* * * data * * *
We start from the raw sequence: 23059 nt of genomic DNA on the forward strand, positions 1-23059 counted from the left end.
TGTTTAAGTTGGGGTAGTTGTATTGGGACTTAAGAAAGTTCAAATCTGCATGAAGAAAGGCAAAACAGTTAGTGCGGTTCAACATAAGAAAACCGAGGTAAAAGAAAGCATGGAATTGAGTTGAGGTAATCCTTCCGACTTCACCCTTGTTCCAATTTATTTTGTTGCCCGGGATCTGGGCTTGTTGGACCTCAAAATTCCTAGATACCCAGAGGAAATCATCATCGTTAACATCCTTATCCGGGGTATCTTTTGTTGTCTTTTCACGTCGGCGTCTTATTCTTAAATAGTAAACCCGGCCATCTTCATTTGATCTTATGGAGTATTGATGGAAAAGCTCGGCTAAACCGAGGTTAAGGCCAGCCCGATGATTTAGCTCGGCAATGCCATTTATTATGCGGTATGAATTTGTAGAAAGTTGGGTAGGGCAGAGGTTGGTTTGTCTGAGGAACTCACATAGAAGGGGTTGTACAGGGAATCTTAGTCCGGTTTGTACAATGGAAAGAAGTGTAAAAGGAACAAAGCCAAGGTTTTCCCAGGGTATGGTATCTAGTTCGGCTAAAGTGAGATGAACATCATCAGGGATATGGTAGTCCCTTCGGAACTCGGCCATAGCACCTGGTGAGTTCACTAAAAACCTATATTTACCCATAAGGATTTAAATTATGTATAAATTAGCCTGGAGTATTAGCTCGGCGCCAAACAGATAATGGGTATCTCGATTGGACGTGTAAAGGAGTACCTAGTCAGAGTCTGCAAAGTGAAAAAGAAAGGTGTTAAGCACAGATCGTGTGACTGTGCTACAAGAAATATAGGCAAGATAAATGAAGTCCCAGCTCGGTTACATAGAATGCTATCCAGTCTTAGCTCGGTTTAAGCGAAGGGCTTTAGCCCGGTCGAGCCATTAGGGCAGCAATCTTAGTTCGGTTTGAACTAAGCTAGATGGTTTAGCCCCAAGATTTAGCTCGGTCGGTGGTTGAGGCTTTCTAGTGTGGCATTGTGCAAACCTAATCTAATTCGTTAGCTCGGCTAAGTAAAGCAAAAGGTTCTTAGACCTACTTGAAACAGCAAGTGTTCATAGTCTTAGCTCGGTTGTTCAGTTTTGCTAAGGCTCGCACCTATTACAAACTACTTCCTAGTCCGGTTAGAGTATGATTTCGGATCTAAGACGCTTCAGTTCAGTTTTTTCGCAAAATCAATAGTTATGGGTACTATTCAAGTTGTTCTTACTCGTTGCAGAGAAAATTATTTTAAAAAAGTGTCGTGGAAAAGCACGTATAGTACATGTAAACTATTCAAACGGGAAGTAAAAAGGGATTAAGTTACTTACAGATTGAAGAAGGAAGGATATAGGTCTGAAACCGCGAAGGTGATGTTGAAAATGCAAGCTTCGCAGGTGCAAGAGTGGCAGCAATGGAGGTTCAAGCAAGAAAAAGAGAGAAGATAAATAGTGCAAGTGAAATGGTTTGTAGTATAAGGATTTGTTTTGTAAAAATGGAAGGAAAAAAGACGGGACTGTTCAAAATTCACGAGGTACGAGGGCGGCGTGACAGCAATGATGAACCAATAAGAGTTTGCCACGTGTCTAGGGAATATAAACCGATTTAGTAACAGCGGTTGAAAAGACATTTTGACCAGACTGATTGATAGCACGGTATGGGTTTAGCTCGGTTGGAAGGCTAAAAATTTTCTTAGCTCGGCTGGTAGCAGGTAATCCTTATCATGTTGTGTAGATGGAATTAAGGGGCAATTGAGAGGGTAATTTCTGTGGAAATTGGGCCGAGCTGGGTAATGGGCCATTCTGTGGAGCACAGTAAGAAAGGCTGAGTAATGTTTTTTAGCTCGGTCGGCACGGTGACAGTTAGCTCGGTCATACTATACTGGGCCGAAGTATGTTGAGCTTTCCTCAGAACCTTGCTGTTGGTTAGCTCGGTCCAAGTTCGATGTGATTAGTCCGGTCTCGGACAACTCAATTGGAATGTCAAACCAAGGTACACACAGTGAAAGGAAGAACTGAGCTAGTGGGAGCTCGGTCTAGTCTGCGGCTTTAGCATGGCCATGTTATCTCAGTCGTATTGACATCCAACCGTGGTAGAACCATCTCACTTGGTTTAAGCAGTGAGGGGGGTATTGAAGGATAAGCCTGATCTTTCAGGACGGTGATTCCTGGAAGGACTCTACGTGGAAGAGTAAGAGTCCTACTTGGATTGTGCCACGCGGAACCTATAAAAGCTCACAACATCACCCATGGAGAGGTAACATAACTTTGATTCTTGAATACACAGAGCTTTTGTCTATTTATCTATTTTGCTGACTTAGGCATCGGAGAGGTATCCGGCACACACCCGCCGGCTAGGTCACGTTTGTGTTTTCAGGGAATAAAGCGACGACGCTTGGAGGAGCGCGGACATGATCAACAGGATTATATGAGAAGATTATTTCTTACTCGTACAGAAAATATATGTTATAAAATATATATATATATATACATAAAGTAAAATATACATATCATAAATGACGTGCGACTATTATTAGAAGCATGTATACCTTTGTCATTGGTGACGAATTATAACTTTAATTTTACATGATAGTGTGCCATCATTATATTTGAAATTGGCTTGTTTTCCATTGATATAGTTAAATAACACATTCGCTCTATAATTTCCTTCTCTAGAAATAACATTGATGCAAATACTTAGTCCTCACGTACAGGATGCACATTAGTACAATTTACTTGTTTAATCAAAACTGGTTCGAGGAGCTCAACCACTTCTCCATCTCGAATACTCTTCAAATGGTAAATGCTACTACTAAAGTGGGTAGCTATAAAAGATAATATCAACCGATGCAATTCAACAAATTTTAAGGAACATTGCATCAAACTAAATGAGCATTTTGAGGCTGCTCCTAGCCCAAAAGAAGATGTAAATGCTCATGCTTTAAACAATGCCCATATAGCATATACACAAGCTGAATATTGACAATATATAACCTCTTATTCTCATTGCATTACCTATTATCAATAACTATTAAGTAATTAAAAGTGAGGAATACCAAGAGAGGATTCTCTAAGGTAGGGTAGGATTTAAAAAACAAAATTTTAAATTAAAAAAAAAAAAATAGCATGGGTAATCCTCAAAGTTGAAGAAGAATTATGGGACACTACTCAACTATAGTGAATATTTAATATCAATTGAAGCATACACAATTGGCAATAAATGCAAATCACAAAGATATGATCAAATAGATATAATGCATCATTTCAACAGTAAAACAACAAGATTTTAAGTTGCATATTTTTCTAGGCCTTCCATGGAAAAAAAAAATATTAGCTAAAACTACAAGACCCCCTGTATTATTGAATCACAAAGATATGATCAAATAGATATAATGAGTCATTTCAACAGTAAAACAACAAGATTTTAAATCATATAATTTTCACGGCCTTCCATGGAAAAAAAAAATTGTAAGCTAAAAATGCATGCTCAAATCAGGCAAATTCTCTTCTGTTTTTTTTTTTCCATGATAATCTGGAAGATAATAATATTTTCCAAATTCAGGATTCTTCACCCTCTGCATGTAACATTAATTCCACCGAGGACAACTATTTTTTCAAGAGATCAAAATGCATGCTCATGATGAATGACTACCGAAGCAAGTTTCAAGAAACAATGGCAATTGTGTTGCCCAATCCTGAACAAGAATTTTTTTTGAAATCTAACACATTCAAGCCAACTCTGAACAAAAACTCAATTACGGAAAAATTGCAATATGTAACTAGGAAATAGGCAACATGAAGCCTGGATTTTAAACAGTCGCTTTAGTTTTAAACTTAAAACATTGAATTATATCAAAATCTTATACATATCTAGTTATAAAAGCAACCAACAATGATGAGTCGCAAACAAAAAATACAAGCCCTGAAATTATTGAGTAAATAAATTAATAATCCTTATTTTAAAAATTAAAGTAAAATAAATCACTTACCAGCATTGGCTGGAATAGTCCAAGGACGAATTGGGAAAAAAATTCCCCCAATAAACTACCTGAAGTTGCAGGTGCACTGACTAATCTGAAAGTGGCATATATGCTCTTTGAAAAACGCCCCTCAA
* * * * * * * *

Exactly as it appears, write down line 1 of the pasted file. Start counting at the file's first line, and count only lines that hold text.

We start from the raw sequence: 23059 nt of genomic DNA on the forward strand, positions 1-23059 counted from the left end.